Ashley (16:35):
We also look at this, we call this the engagement equation. The last part of that is I for impact. A lot of organizations we find might have a really strong and vibrant culture where people feel like they belong and can contribute to the great purpose. If they’re not being celebrated for that and rewarded, and that doesn’t have to be monetary rewards, but it could be team coffees or team time together or breaks or whatever it might be. Other incentives, I think that’s really important. Another great way to think about it is I think if you got a great culture and people are working hard for the purpose, but they’re not being celebrated, that kind of people then can be on the road towards burnout, which we know is a really big issue in our workplace today, where it’s not traditional nine to five anymore. It’s taking laptops home, it’s working from airports.

Ashley (17:19):
There’s less delineation between work and out of work life. Making sure that you’re celebrating the people in your team and the culture that you’ve invested in to achieve that purpose. Investing in that is really key, I think, and that can really help to not just attract the great talent, but also retain it in this high job mobility environment.

Steve (17:36):
Yes, absolutely good stuff. Now, I want to take you back 15 years ago. I believe that if someone was looking to sell their property and choose an agent, there’s a very, very high chance that what they would have done is get hold of the local newspaper. They would see who’s selling the most properties, who’s got the biggest ads and so forth. Now that was 15 years ago. The world changed when Domain and came along because they started playing a bigger part in that decision making. Let’s fast forward to 2025, four or five years from now. What you’re saying, Ashley, is almost three quarters of the workforce will be millennials. What do you think behavior will look like when it comes to finding an agent, buying and selling property in 2025?

Ashley (18:34):
Yeah, it’s great question to think about. 2025 is not that far away. Seems like a really iconic futuristic year, but we’re hitting the stride in the new decade now of the 2020. I think what I’ve read and what I see in the research and even in the world today, I feel like it’s definitely going to be increasingly AI supported in terms of how to find… It’s almost that idea of AI is finding what you didn’t even know you were looking for, or giving suggestions, or interpreting your behavior. I think that’s going to be something that’s really key, but I guess a counter trend towards that is the role that humans play is still going to be really important. You see that in education and you see that in the next generation of they need to learn coding skills at school.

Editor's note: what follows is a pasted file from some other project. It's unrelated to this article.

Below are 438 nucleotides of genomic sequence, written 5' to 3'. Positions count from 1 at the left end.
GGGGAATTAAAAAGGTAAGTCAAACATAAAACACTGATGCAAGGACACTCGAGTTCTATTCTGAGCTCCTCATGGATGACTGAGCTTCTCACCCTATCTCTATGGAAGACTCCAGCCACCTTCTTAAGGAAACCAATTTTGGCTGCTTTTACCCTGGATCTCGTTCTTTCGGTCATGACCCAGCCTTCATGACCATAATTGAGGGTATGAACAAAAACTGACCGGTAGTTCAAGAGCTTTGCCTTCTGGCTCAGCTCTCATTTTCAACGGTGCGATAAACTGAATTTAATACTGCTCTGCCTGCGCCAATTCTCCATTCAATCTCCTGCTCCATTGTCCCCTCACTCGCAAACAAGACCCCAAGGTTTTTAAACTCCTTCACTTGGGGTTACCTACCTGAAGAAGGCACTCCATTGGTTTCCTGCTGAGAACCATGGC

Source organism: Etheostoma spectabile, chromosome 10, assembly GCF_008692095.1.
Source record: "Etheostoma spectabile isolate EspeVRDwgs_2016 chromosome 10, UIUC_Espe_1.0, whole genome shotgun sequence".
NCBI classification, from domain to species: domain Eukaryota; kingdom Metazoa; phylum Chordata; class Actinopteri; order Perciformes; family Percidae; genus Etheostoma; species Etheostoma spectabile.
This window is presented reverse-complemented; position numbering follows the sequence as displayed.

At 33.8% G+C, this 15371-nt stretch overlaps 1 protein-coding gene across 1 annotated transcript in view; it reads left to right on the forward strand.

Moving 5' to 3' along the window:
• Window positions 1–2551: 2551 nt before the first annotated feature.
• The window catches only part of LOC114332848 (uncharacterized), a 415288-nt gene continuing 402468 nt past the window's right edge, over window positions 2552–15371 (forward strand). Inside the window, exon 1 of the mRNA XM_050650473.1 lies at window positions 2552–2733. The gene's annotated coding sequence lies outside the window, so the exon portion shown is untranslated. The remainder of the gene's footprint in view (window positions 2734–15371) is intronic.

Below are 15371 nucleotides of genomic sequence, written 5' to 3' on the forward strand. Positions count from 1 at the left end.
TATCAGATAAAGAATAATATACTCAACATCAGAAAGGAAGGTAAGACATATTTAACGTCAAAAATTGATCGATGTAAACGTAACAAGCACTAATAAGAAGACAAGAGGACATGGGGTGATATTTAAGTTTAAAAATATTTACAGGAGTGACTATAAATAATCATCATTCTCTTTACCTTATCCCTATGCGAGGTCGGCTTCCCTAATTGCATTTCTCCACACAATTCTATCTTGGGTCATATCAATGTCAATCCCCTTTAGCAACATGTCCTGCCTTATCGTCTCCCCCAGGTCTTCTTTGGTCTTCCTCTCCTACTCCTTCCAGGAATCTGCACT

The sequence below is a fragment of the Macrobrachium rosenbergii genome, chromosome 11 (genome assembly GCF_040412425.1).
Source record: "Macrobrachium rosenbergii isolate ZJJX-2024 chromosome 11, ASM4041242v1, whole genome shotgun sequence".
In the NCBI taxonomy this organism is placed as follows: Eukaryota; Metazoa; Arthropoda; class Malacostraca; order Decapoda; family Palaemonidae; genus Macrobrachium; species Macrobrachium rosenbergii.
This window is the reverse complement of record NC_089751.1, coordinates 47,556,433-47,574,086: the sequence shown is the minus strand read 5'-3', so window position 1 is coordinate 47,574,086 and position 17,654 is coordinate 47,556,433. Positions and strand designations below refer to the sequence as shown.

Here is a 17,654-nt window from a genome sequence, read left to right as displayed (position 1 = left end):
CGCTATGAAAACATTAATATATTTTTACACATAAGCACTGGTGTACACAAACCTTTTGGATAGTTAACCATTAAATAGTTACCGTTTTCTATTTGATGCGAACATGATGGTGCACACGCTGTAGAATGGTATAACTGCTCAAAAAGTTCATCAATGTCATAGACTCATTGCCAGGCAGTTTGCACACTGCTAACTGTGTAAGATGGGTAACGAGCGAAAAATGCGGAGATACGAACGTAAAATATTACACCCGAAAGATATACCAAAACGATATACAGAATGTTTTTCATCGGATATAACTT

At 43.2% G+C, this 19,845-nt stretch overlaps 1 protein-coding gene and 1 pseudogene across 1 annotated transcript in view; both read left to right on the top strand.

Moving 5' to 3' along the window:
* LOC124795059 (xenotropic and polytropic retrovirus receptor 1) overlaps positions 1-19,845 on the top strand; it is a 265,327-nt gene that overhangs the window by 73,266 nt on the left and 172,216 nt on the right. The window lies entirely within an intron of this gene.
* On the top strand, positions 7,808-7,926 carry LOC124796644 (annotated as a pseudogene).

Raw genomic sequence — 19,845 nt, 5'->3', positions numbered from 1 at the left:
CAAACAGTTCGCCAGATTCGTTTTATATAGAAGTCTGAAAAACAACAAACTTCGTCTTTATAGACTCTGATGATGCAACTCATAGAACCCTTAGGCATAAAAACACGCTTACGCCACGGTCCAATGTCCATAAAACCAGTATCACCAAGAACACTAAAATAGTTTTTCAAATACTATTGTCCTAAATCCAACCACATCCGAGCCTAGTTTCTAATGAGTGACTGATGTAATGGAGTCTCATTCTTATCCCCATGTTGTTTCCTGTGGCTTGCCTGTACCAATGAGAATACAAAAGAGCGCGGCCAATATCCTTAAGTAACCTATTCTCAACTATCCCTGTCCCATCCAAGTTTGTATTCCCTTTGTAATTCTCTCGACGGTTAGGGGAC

Ashley (19:17):
A lot of schools are changing curriculum around how to program robots and drones, but it’s also the inverse of that is that we still need the interpersonal skills. We still need leadership. We still need communication. We still need the critical skills of critical thinking and interpreting different situations. Those unique skills that machines can’t do, they’re programmed to predictive behavior and analytics, but those context-dependent, empathetic leadership, interpreting complex problems is going to be really key. I think it’ll be a really unique combination when we hit 2025 of increasingly sophisticated technologies to enable us to find properties that we want to purchase or move into the market with but also the need for agents who are in tune with people’s behavior and can connect really well. This older generations have this great ability to have great customer service.

Ashley (20:12):
I feel like the next generation who’ve grown up looking at a screen for a lot of their lifetime aren’t as well equipped with that. Even for organizations, how do you draw on the vast skills of your older employees, as well as your next generation? Even that cross mentoring and how you can learn from different generations to thrive and withstand some of those changes that might come over the next decade. I think those two things would be really important.

Steve (20:35):
Excellent. Now you’re joining me on the Digital Live 2020 program. I’m looking forward to that. Now, people want to connect with you and find out a little bit more about your company and the insights you offer. How do they go about doing that?

Ashley (20:51):
I work for an organization called McCrindle. Our blog is probably the most famous aspect of our organization. We tend to do a lot of commissioned research for organizations in the sectors of NFPs, to education, to corporate. We house as much as we can of that on the blog as well. Our website just got a whole breadth of information from infographics and reports on different sectors and some of the changes so I recommend heading there. It’s probably your best bet. That’s

Steve (21:20):
Excellent. Ashley Fell, thank you so much for your time today. Really valuable insights. Appreciate it a lot.

Ashley (21:27):

Digital You is brought to you by LJ Hooker.

How do you connect best with consumers where they are most, on their devices? And how can you use the social media platforms they're on to build your profile, fill your pipeline and win more listings? Digital You is a six-episode podcast hosted by Australia's most respected digital real estate expert, Steve Carroll.